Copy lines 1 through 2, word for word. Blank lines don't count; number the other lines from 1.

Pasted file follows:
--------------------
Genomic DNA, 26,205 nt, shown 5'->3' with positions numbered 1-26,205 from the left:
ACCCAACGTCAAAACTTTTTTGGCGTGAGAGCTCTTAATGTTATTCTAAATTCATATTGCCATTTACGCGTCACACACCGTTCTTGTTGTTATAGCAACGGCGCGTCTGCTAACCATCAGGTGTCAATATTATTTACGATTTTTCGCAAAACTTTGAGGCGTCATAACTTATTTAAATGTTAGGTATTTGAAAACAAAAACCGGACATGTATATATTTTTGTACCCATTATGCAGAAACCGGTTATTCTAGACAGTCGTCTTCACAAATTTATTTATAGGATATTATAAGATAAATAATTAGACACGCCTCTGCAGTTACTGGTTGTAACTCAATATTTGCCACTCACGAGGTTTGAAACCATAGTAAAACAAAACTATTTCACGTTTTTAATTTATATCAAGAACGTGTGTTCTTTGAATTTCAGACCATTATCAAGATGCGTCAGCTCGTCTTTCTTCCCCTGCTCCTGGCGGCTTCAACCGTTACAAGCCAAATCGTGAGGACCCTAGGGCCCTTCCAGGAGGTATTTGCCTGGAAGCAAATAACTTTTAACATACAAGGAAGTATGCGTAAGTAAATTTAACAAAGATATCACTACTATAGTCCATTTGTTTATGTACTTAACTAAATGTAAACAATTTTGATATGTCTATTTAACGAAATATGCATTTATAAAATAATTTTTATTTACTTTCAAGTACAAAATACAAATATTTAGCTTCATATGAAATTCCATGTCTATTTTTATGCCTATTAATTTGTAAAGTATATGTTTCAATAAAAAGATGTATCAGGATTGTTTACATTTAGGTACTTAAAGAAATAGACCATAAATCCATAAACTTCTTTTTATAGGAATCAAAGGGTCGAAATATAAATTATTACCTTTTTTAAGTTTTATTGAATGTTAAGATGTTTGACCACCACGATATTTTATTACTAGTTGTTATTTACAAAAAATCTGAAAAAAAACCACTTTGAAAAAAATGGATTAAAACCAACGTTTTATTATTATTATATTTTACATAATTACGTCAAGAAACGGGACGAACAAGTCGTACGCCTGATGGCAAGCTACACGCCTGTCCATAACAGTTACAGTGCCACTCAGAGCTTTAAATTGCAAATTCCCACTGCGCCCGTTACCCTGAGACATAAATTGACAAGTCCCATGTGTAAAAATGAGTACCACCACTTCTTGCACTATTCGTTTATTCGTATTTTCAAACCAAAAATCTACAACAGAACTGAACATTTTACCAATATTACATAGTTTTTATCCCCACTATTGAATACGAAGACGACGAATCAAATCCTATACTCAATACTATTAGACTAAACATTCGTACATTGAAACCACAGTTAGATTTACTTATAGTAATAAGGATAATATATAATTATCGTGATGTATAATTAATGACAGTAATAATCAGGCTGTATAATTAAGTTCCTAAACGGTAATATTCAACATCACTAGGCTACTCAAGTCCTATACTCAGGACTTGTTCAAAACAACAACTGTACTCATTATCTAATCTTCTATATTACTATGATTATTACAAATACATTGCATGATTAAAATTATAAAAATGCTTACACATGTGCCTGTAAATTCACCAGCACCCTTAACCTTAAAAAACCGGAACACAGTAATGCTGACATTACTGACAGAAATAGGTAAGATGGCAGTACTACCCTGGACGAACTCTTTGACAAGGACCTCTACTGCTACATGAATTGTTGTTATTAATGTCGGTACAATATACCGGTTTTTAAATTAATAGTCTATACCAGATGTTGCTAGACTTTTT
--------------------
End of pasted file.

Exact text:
Genomic DNA, 26,205 nt, shown 5'->3' with positions numbered 1-26,205 from the left:
ACCCAACGTCAAAACTTTTTTGGCGTGAGAGCTCTTAATGTTATTCTAAATTCATATTGCCATTTACGCGTCACACACCGTTCTTGTTGTTATAGCAACGGCGCGTCTGCTAACCATCAGGTGTCAATATTATTTACGATTTTTCGCAAAACTTTGAGGCGTCATAACTTATTTAAATGTTAGGTATTTGAAAACAAAAACCGGACATGTATATATTTTTGTACCCATTATGCAGAAACCGGTTATTCTAGACAGTCGTCTTCACAAATTTATTTATAGGATATTATAAGATAAATAATTAGACACGCCTCTGCAGTTACTGGTTGTAACTCAATATTTGCCACTCACGAGGTTTGAAACCATAGTAAAACAAAACTATTTCACGTTTTTAATTTATATCAAGAACGTGTGTTCTTTGAATTTCAGACCATTATCAAGATGCGTCAGCTCGTCTTTCTTCCCCTGCTCCTGGCGGCTTCAACCGTTACAAGCCAAATCGTGAGGACCCTAGGGCCCTTCCAGGAGGTATTTGCCTGGAAGCAAATAACTTTTAACATACAAGGAAGTATGCGTAAGTAAATTTAACAAAGATATCACTACTATAGTCCATTTGTTTATGTACTTAACTAAATGTAAACAATTTTGATATGTCTATTTAACGAAATATGCATTTATAAAATAATTTTTATTTACTTTCAAGTACAAAATACAAATATTTAGCTTCATATGAAATTCCATGTCTATTTTTATGCCTATTAATTTGTAAAGTATATGTTTCAATAAAAAGATGTATCAGGATTGTTTACATTTAGGTACTTAAAGAAATAGACCATAAATCCATAAACTTCTTTTTATAGGAATCAAAGGGTCGAAATATAAATTATTACCTTTTTTAAGTTTTATTGAATGTTAAGATGTTTGACCACCACGATATTTTATTACTAGTTGTTATTTACAAAAAATCTGAAAAAAAACCACTTTGAAAAAAATGGATTAAAACCAACGTTTTATTATTATTATATTTTACATAATTACGTCAAGAAACGGGACGAACAAGTCGTACGCCTGATGGCAAGCTACACGCCTGTCCATAACAGTTACAGTGCCACTCAGAGCTTTAAATTGCAAATTCCCACTGCGCCCGTTACCCTGAGACATAAATTGACAAGTCCCATGTGTAAAAATGAGTACCACCACTTCTTGCACTATTCGTTTATTCGTATTTTCAAACCAAAAATCTACAACAGAACTGAACATTTTACCAATATTACATAGTTTTTATCCCCACTATTGAATACGAAGACGACGAATCAAATCCTATACTCAATACTATTAGACTAAACATTCGTACATTGAAACCACAGTTAGATTTACTTATAGTAATAAGGATAATATATAATTATCGTGATGTATAATTAATGACAGTAATAATCAGGCTGTATAATTAAGTTCCTAAACGGTAATATTCAACATCACTAGGCTACTCAAGTCCTATACTCAGGACTTGTTCAAAACAACAACTGTACTCATTATCTAATCTTCTATATTACTATGATTATTACAAATACATTGCATGATTAAAATTATAAAAATGCTTACACATGTGCCTGTAAATTCACCAGCACCCTTAACCTTAAAAAACCGGAACACAGTAATGCTGACATTACTGACAGAAATAGGTAAGATGGCAGTACTACCCTGGACGAACTCTTTGACAAGGACCTCTACTGCTACATGAATTGTTGTTATTAATGTCGGTACAATATACCGGTTTTTAAATTAATAGTCTATACCAGATGTTGCTAGACTTTTT